Hiring
  •  
October 19, 2022

Gender Equality Hiring is Essential to Growth: Is Your Startup Falling Behind?

Georgia May

Gender Lens Hiring is Essential to Growth: Is Your Startup Falling Behind?


Having women in leadership roles might help you attract the right kind of talent. Gender equality hiring is becoming more and more important in today’s tech ecosystem, and for good reasons.

If you feel your company is falling behind, we have good news for you, our service ACELR8X matches ambitious startups with their next leaders. Part of our mission is building community and supporting networks to share experiences and remove roadblocks to success, particularly for women.

How do we do that (apart from offering our services)?


The Growing with Community dinners we held before Covid helped forge lasting networks of colleagues, clients and friends. We are delighted to reignite that flame.

In Berlin, there was little in the way of an in-person women’s leadership community before ACELR8X. We have prioritised community building and gender equality from our inception. In our team, ACELR8X maintains a 52% gender lens hiring ratio and ACELR8 as a company, comprises 40% female leaders. We believe this is essential in today’s ecosystem.


We are back!

Picture of the Growing with Community dinner in Berlin. Picture by Mari Endeladze.


ACELR8X has relaunched our Growing with Community dinners. The first of which aimed to amplify gender equality hiring in leadership infrastructures.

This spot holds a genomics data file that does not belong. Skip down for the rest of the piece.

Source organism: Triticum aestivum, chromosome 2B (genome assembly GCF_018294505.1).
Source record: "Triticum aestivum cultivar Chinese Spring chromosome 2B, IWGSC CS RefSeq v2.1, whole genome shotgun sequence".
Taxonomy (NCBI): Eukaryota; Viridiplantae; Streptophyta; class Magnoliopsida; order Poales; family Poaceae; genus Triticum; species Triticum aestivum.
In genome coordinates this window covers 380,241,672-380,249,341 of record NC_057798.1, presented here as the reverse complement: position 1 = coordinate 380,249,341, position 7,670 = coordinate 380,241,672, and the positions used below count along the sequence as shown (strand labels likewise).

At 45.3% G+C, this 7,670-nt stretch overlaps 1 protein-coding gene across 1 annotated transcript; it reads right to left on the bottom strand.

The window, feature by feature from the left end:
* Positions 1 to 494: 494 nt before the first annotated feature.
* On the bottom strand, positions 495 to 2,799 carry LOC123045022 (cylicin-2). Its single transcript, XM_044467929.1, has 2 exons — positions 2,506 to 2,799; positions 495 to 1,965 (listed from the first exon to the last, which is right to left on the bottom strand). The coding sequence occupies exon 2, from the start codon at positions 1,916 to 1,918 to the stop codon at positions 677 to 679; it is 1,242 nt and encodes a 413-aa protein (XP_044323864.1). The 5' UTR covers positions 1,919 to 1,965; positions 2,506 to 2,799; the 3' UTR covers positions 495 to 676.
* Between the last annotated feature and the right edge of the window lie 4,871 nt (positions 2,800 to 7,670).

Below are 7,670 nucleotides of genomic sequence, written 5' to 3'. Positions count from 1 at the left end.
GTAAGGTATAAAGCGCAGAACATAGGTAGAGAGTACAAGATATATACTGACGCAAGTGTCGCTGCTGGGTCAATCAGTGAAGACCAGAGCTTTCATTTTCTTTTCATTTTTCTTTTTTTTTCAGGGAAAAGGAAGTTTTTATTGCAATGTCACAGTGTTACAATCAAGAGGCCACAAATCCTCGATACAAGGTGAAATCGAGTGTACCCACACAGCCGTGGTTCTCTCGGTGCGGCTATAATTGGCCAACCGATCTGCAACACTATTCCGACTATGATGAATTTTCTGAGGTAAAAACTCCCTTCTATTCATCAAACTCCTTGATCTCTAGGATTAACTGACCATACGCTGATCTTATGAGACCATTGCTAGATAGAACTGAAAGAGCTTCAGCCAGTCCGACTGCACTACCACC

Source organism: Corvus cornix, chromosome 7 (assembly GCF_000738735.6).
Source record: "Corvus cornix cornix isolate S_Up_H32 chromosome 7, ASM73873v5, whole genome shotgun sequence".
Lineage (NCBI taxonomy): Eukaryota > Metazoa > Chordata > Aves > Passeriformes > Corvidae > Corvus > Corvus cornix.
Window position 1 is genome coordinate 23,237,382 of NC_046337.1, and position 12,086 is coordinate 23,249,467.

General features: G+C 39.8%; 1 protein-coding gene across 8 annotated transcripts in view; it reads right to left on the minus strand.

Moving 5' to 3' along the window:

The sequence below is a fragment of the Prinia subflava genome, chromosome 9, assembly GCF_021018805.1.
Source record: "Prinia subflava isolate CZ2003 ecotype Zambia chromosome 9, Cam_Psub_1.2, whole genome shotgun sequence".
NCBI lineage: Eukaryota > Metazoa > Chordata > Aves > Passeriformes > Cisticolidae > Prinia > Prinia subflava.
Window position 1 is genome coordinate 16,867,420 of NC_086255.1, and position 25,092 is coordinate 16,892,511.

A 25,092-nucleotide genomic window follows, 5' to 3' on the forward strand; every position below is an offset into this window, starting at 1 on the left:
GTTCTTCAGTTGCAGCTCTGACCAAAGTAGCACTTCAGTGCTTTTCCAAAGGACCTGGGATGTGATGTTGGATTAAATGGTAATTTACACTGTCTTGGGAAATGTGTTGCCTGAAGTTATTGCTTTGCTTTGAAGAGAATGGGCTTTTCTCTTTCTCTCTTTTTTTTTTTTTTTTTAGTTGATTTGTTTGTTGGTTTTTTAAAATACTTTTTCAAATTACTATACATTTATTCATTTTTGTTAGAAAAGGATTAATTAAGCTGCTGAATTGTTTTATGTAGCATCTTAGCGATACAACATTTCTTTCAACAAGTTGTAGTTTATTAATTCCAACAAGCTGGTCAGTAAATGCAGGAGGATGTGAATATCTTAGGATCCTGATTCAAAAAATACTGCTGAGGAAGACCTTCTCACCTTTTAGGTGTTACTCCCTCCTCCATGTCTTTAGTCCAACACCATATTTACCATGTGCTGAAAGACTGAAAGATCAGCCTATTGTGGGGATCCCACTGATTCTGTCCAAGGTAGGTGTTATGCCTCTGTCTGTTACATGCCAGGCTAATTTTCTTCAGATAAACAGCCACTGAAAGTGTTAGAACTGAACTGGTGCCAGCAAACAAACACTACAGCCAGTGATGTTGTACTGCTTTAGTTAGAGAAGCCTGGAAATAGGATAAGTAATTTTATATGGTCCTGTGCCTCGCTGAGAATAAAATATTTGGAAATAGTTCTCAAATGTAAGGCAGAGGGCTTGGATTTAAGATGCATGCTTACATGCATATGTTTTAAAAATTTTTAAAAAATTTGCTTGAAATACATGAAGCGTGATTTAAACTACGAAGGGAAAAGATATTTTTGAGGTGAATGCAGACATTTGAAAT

We understand that the topic of diversity is far broader than gender alone, we practise all aspects of diversity in our hiring process. However, in this article we will focus on having gender-diverse leaders to enable differential viewpoints that are key to growth.

To kick off our first in-person dinner since Covid, Selma Hadzic gave an inspiring talk on the gender gap in tech.

Forging Relationships

In a private room of a laid-back Berlin restaurant, 17 women in leadership positions from the Berlin tech ecosystem — ranging from VP Sales to CEOs — gathered for an open and compassionate conversation.

The guest list was not revealed to any of the guests. “It made me nervous, not knowing who was going to be there”, admitted one participant. It was important to us that those attending were doing so for themselves and their community rather than any one person in particular.


Selma Hadzic is an engineer and a professional coach with a mission to close the gender gap. She works as a tech lead freelancer in data science and consults companies on increasing the number of women in tech and leadership roles.